This is Dante's mystical vision, the theology he has been expounding for the entire Comedy. All the movement in creation, especially the movement of our hearts and minds, is an expression of our desire for God. All of creation moves because it is restlessly searching and longing for God. Love moves the sun and the stars. Love moves the rose and the rain. Love moves the breeze and the kiss. And union with God happens when our will and desire, when all of our movements, become united with the Source of Love, where God's love is my love and my love is God's love.

Love is all around us, moving the stars, flowers, rain, and your heart and mind, drawing all things toward Itself. Seeking, seeing, and conforming to this Love is the great adventure of life and the message of The Divine Comedy.

How Christmas Saves Us

When we think of salvation, most Protestants think of the crucifixion of Jesus. We're saved because the death of Jesus is an atoning sacrifice for the forgiveness of our sins.

This is true. Salvation involves the forgiveness of sins. But there's also a way Christmas saves us as well.

According to the church fathers, the Incarnation saves us ontologically.

Definition note: "ontology" is the branch of metaphysics dealing with the nature of being. So when I say Christmas saves us ontologically I'm saying that God does something to human being, to the nature and mode of our existence. Crudely, God saves "what we are made of." Specifically, after the Fall, humanity was in a weakened ontological state. We were separated from God, and therefore vulnerable to the forces of death, decay, and dissolution. As Athanasius describes the situation in On the Incarnation, "For the nature of created things, having come into being from nothing, is unstable, and is weak and mortal when considered by itself."

Consequently, separated from God humanity was dissolving, fading away. As Athanasius says, "For these reasons, then, with death holding greater sway and corruption remaining fast against human beings, the race of humans was perishing, and the human being, made rational and in the image, was disappearing, and the work made by God was being obliterated."

So, our predicament here was ontological. Constitutionally, human being was unstable, weak, mortal. We were fading, disappearing, on the road to oblivion.

But on Christmas, in the Incarnation, God reunites Himself, through the Son, with human being. When the Word is made flesh an ontological stabilization occurs, anchoring human being and saving us from dissolution and oblivion. As Athanasius says,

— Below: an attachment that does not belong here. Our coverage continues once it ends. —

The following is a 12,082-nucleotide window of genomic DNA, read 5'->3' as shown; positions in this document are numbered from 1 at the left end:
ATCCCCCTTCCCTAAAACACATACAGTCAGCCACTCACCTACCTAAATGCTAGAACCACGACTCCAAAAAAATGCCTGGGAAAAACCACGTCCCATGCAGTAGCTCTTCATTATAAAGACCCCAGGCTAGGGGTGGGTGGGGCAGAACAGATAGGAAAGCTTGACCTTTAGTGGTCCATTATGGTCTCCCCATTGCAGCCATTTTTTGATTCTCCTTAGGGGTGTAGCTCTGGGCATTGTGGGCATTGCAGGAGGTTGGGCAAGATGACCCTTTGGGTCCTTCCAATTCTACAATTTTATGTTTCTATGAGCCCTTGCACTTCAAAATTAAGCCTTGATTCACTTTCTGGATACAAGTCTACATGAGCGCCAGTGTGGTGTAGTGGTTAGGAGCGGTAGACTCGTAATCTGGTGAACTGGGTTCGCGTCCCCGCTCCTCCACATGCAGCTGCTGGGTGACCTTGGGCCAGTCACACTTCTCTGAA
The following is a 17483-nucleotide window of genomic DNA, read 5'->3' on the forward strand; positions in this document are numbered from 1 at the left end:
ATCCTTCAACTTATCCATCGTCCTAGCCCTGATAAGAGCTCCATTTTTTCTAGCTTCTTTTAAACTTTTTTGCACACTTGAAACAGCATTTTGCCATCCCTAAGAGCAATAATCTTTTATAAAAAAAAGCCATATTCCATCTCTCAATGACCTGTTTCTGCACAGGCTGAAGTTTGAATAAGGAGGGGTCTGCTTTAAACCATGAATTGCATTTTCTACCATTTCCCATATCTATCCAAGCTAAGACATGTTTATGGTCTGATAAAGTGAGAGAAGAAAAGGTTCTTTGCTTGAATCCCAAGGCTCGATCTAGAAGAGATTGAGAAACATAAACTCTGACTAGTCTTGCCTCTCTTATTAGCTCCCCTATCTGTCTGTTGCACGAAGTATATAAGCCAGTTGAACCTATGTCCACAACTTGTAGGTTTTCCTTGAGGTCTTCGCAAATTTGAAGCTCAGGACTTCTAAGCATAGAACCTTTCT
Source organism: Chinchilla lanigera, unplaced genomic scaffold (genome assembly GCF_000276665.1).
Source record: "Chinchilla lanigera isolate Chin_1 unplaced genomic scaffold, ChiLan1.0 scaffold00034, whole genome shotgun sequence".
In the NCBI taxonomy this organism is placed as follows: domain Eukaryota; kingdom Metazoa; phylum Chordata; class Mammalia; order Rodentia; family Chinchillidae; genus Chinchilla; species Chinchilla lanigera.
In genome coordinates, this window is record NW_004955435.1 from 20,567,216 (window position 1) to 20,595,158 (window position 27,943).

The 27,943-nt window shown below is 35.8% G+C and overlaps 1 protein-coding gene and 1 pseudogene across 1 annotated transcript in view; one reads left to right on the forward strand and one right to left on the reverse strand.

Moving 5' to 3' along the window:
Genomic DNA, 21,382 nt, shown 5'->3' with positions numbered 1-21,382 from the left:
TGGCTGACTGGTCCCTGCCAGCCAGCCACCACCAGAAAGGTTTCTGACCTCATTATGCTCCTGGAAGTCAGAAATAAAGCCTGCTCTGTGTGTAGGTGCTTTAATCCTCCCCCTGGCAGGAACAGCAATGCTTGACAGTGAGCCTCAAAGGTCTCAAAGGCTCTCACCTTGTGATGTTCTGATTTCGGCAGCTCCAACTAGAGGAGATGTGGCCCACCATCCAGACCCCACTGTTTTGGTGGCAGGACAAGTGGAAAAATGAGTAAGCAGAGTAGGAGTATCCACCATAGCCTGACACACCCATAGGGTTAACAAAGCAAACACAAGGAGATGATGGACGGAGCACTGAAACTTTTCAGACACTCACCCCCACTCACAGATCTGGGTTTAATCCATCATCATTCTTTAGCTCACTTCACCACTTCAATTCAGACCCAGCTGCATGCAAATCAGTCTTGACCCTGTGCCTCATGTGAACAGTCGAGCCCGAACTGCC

So seeing that all created nature according to its own definition is in a state of flux and dissolution, therefore to prevent this happening and the universe dissolving back into nothing, after making everything by his own eternal Word and bringing creation into existence, [God] did not abandon it to be carried away and suffer through its own nature, lest it run the risk of returning to nothing...lest it suffer what would happen...a relapse into non-existence, if it were not protected by the Word.
And that's how Christmas saves us. Through the Incarnation, human being is reunited with God and is now stabilized and protected by the Word.

For Unto Us a Child Is Born


The people who walked in darkness have seen a great light;
those who dwelt in a land of deep darkness,
upon them the light has dawned.

You have increased their joy and given them great gladness;
they rejoiced before you as with joy at the harvest.
For you have shattered the yoke that burdened them;
the collar that lay heavy on their shoulders.

For unto us a child is born, unto us a son is given,
and the government will be upon his shoulders.
And his name will be called:

Wonderful Counselor;
the Mighty God;
the Everlasting Father;
the Prince of Peace.

Of the increase of his government and of peace there will be no end,
Upon the throne of David and over his kingdom,
to establish and uphold it with justice and righteousness.
From this time forth and for evermore;
the zeal of the Lord of hosts will do this.

--Isaiah 9.2,3b,4a,6,7

The Favored One

An Advent meditation from last year:

I was reading through the Annunciation text in the gospel of Luke. Specifically, my attention was caught by Mary's reaction to Gabriel's famous "Hail Mary" greeting:
Luke 1.26-30
In the sixth month the angel Gabriel was sent by God to a town in Galilee called Nazareth, to a virgin engaged to a man whose name was Joseph, of the house of David. The virgin’s name was Mary.